Monday, August 27, 2012

Don't confuse symmetry with balance. 
~ Tom Robbins

What is good, what is right, what is wholesome?  What is awakening, moral wisdom or sanity?   

Despite obvious epistemological divergences in how they understand “mind”, there is significant convergence between the moral, philosophical and psychological points of view.  

Moralists describe goodness, or moral conscience, as a sense of responsibility that motivates compassionate action.   Philosophers and mystics describe awakening as a quickening of awareness that reveals the nature of experience more clearly.  Psychologists describe mental health in terms of our adaptability, the ability to adapt to our lives and the people in it.   

Responsibility, awareness, adaptability.  These are qualities that characterize a sound person, whether from the point of view of morality, psychology or religion.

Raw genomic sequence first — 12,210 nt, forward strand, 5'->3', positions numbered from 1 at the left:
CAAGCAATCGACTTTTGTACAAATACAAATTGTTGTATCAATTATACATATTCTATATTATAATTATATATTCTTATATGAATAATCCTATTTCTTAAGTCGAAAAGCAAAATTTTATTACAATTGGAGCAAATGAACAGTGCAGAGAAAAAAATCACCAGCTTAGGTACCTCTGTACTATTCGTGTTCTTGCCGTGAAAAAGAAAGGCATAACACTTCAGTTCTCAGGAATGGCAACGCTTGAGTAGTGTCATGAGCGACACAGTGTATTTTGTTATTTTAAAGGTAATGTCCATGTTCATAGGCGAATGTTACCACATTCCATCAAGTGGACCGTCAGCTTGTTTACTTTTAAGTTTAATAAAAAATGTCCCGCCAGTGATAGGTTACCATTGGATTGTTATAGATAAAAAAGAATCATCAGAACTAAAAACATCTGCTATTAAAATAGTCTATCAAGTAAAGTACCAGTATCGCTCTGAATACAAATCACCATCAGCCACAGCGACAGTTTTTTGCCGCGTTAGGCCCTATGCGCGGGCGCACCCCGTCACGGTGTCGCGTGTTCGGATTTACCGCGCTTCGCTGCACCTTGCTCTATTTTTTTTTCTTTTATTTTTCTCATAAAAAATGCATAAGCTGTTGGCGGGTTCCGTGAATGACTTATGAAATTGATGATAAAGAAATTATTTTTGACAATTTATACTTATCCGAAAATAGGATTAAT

What do these have in common?  They are all interactive and dynamic responses to our lives and other living beings, orienting us to them in a way that embraces the human experience more completely.  They enable more balance between us and the world, not as the homeostatic equilibrium of an autistic monad but as the supple (and subtle) response of a person in sync with an ever-changing universe.  

Integrity (not flawlessness) is the rule, and attunement (not perfection) is the goal.  This is basic goodness.  This is basic sanity: to embrace our world just as it is, without excluding any of its discomfiting ambiguities or contradictions; so dilemmas can be resolved without dissolving their complexities; so suffering can dissipate into a wider embrace of experience that includes both joy and sorrow; so ignorance and error, while not always overcome, can be transmuted into reflective and responsible self-awareness.

Evermore in the world is this marvelous balance of beauty and disgust, magnificence and rats.
~ Ralph Waldo Emerson